Football fans have been intrigued by Doug Flutie ever since he won the Heisman Trophy and excited the nation with ``miracle'' passes and last-second victories for Boston College in 1985. Some pro scouts and coaches have been more skeptical, wondering whether a 5 ft., 10 in., 175-pound quarterback is really big enough to go up against the behemoths who populate today's defensive lines. All Flutie wants, of course, is a chance to argue his case on the field - as he did Sunday when he came off the bench and led New England to a last-minute 21-17 victory over Indianapolis. ``I've been hoping for this day to come, and it came!'' said Flutie, reflecting on two years of waiting to come up with a big performance in a National Football League game that really counted. ``Now, I'm glad. I've been saying since Day 1 that I can play.''
Doug gave plenty of evidence of this Sunday. Entering a 7-7 game in the fourth quarter, he whipped a 27-yard touchdown pass to Stanley Morgan on his first series of plays. Then after the Patriots fell behind late in the game, he bootlegged 13 yards for the winning TD with only 13 seconds remaining. Overall, in just one quarter of action, he completed 12 of 16 passes for 132 yards and ran three times for 18 more.
Flutie's admirers feel this performance should earn him a starting opportunity, but it isn't quite that simple. Doug is one of four quarterbacks on the New England roster - and the last one in terms of longevity with the team and NFL experience.
``I have lots of confidence in Doug, in all my quarterbacks,'' is all coach Raymond Berry has to say in response to the clamor for Flutie to start this coming Sunday when the Patriots (2-3) travel to Milwaukee to take on the winless Green Bay Packers.
``I enjoyed his play,'' Berry adds. ``He showed lots of emotion and confidence in a difficult situation. After all, he had limited practice time. Flutie deserved a 10 for his performance. He sparked us to victory. But the season lasts for 16 games.''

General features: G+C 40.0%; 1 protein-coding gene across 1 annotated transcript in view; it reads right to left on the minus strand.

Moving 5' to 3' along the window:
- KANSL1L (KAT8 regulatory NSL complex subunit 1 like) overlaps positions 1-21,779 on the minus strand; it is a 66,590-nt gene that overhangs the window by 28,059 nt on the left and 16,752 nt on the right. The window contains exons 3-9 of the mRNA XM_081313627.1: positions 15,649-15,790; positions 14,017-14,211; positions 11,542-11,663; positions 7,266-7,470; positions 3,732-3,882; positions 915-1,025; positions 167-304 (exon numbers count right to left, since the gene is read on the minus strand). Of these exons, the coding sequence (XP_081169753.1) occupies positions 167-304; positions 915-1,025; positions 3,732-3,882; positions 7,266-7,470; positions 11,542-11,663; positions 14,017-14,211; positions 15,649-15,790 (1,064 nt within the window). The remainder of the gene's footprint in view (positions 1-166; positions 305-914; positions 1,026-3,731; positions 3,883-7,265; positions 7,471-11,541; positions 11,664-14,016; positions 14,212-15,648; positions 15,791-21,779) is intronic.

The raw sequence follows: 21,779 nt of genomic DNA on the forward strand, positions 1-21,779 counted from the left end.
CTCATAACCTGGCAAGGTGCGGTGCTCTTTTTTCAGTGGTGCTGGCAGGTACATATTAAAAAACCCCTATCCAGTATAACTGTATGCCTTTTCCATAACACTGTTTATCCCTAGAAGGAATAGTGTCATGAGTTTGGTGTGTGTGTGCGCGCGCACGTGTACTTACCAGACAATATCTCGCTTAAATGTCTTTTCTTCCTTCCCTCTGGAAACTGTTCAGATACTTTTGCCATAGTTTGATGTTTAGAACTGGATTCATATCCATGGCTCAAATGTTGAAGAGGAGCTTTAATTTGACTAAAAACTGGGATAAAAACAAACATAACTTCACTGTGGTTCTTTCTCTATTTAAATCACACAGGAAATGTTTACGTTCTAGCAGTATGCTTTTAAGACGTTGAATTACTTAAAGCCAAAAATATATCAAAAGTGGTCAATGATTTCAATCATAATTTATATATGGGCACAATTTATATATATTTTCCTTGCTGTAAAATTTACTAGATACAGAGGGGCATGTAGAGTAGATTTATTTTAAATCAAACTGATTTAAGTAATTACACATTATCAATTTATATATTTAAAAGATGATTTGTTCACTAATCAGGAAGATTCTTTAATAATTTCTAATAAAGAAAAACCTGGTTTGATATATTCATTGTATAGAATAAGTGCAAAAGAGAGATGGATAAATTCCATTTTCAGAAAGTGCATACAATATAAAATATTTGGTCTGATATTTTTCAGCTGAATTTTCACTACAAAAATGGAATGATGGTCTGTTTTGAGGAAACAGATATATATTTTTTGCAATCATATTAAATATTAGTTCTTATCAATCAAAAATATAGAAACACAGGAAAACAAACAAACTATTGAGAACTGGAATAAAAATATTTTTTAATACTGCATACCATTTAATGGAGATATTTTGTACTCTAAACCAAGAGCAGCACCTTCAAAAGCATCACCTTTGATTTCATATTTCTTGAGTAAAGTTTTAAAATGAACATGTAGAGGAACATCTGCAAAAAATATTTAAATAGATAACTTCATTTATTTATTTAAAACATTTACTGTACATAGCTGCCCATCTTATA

At age 25, Flutie is already a living legend in New England football, but primarily for his college feats. His NFL record so far has been spotty, though in fairness, he has never really had a full opportunity to prove himself.
Doug began his pro career with the New Jersey Generals of the United States Football League.
``My year with the Generals was an exciting one,'' he says of that season, in which he threw 13 touchdown passes and shared the spotlight with running back Herschel Walker. ``I had lots of fun,'' he adds, although he missed the final regular season and playoff games because of a late- season injury.
NFL teams, deterred by his size and USFL connection, were in no hurry to draft him. The Patriots kept ignoring him, even in the late rounds, despite his local-hero status, and he was finally taken by the Los Angeles Rams in the 11th round.
In 1986 the Chicago Bears acquired Flutie's rights from L.A. and signed him as a backup quarterback. Rushed into action after starter Jim McMahon was hurt late in the 1986 season, he helped the Bears to a division title but was ineffective in a playoff loss to Washington, completing only 11 of 31 passes and having two intercepted. His Bear teammates never warmed up to him, but coach Mike Ditka admired him.
Doug began the 1987 campaign in Chicago but was traded to the Patriots early in the season and played for them during the short-lived players' strike, leading the team to a 21-7 victory over Houston in the Astrodome in the final ``replacement game.'' Some players criticized Flutie for being a strikebreaker. He responded:
``What I'm doing is something I still think is not right. But it's a move I feel I had to make. Three years down the road, if I'm still with the New England Patriots, it'll be the best decision I've ever made.''
Veterans Tony Eason and Steve Grogan have traded places as starters for the Patriots in recent seasons, with Tom Ramsey and Flutie in the wings. Eason is currently out with an injury, leaving Grogan as No. 1. The latter hasn't been too effective, though, and he also got banged up a bit a week ago, so Berry decided to rest him Sunday and give Ramsey the starting nod. Then when Ramsey failed to generate much of a spark in his three quarters of action, Flutie got his chance.
``I was more excited than nervous when the coach told me to go in,'' Flutie said. ``This game was my kind of football - throw the ball, and be aggressive.''
And Flutie thrives on daring play. During preseason, when it seemed he wouldn't be getting many opportunities at quarterback, he even took a shot at returning punts. ``Coach Berry felt that this would give me another alternative to get into action,'' he explained.
But Doug does not expect to fill that slot on any regular basis. ``Of course if there's an emergency, I'll play anywhere the team needs me,'' he says. ``My goal, however, is to become a first-string pro quarterback.''